Empire star Bryshere Y. Gray fills us in on his favorite guest star, where he hangs in Chicago, and what the cast does off-screen.
Bryshere Y. Gray.
When you watch Bryshere Y. Gray as Hakeem Lyon on Empire (which films in Chicago) it’s hard to believe the hit FOX show was his first TV role. The 23-year-old actor and musician—who has already racked up two NAACP Image Award nominations and three Teen Choice Awards nominations—has talent and energy that make it nearly impossible to tear your eyes away from the screen. And he’s not slowing down anytime soon. In addition to this breakout role, Gray recently turned heads playing real-life performer Michael Bivins (of the R&B group, New Edition) in BET’s The New Edition Story, and is set to star in an upcoming independent film, Canal Street. We got on the phone with Gray to talk about his recent roles, his favorite things to do in Chicago, and how he likes to give back.
What has been your favorite song of this season so far? BRYSHERE GRAY: Wow, there’s so many to choose from. Just working with [supervising music producer] Rodney Jerkins, who is Grammy Award-winning, has been a journey, as has working with Ne-Yo. This season has been very fun.
Empire sees a ton of amazing guest stars come through. Who has been your favorite so far? BG: Leaving the trailer and seeing Mariah Carey walking to hair and makeup almost gave me a heart attack. Oh my goodness. She’s Mariah Carey! I wanted to ask her for a selfie so bad, but I knew I would get in trouble.
You had recent success playing Michael Bivins in BET’s miniseries, The New Edition Story. Tell us a bit about that and what it meant to you to be a part of it. BG: Well, the nerve-wracking thing was to have Michael call me every morning before set, [saying], "Heyo, B, are you like me or what? Look in the mirror. Are you like me or what?" I’m like, "I'm like you, Mike, I’m like you!" So I think that was the most fun part of playing Michael Bivens. And I was just honored. That was fun, and good-energy music that was a part of the culture and very important to a lot of people’s lives. If you would go back in our brains, at least one of [New Edition’s] songs, you remember. So that's why it spoke to me. I said, “This is history. I gotta do this.”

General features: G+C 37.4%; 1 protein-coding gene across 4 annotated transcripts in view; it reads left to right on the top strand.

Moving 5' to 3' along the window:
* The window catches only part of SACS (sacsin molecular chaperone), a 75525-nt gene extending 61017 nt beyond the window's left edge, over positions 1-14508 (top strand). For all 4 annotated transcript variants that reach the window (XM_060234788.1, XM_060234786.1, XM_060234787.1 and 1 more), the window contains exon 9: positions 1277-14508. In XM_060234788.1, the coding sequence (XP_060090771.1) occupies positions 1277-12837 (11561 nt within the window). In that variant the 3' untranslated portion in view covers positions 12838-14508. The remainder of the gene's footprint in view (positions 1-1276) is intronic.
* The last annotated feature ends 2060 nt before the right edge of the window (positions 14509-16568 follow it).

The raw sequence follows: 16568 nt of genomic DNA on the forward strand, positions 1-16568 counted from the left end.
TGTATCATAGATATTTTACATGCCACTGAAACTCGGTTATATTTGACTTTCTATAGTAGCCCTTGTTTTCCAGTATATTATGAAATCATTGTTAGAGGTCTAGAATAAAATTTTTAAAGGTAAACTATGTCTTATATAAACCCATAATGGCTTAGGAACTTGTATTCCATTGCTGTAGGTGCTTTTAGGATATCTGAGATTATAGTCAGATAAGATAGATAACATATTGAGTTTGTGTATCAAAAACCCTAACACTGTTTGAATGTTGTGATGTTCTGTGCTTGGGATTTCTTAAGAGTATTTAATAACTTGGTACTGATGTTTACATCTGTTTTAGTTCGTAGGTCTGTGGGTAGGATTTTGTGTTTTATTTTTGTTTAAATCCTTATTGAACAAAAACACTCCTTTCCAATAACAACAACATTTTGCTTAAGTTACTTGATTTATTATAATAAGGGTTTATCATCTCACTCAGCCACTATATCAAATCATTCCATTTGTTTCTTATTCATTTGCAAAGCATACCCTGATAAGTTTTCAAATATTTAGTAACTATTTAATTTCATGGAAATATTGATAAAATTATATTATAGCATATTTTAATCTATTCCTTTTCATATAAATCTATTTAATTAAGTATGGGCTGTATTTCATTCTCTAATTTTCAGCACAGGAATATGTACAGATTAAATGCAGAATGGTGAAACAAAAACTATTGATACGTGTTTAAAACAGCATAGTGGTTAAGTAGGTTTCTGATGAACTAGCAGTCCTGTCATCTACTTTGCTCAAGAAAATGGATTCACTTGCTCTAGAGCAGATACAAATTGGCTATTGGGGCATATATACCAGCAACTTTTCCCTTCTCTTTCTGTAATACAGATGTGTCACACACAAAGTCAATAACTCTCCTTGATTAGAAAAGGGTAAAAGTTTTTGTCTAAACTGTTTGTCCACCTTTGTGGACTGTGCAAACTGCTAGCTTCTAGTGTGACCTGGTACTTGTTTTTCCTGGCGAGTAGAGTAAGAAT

Bryshere Y. Gray.
Did you expect it to have as big of a reception as it did? BG: No, because you don’t do it for that; you don't expect that. As a professional entertainer, actor, musician, you do things for the quality of it. You don’t do it because you want fame or recognition. You either get it or you don’t. But the fact that you’ve done it and you put your all into it in the long run, you see results.
At this point, you’ve spent a lot of time in Chicago shooting Empire. What are some of your favorite things to do or places to go here in the city? BG: Chicago has been a place where I always wanted to come and check out the culture, and try some pizza—they have the most amazing pizza here. So we’re eating pizza, we're just having a good time in Chicago, checking The Bean out. It’s cold, but we like when the snowflakes come down. We like to walk and talk with hot chocolate, and go to the hot dog spots.
On Empire, the relationships among all the characters are very volatile, but off screen, does the cast hang out together? BG: Yeah, for the most part we always hang out. I mean, whatever’s written [in the scripts] we kill, but that’s a fantasy. For us it’s about connecting and having fun. Jussie [Smollett] may cook one day and I might be getting a massage on the other part of town and he’s like, “You coming over for dinner? Because mama’s coming.” Taraji [P. Henson], he calls her “TV mama.” He’ll say, “TV mama’s coming, and Trai and Grace [Byers],” and I cannot be the one who's not gonna show up. It’s cool to have a good relationship with everybody. Sometimes, we work so many hours as actors, it’s tiring, and you just want to see this person at work. But when you actually respect the people and you love the people you work with, it changes the whole dynamic of everything.
You’re also committed to giving back. Tell us about that. BG: We started about five years ago, with my mom and me just giving out posters and stuff like that, then it [turned into] giving back to the homeless in Philadelphia. Then it grew to a high school tour. Now [there’s] Fresh Empire and Ms. Berry Cares [Gray’s mother, Andria Mayberry’s foundation]. And [Mayberry’s] book is out right now—Before Empire: Raising Bryshere “Yazz The Greatest” Gray.”
Is anything else coming up for you? BG: I just need to know how to play piano now. I’m trying to teach my niece so she can sing “Twinkle Twinkle Little Star.” We'll get it. Give us a couple weeks, we'll get it down!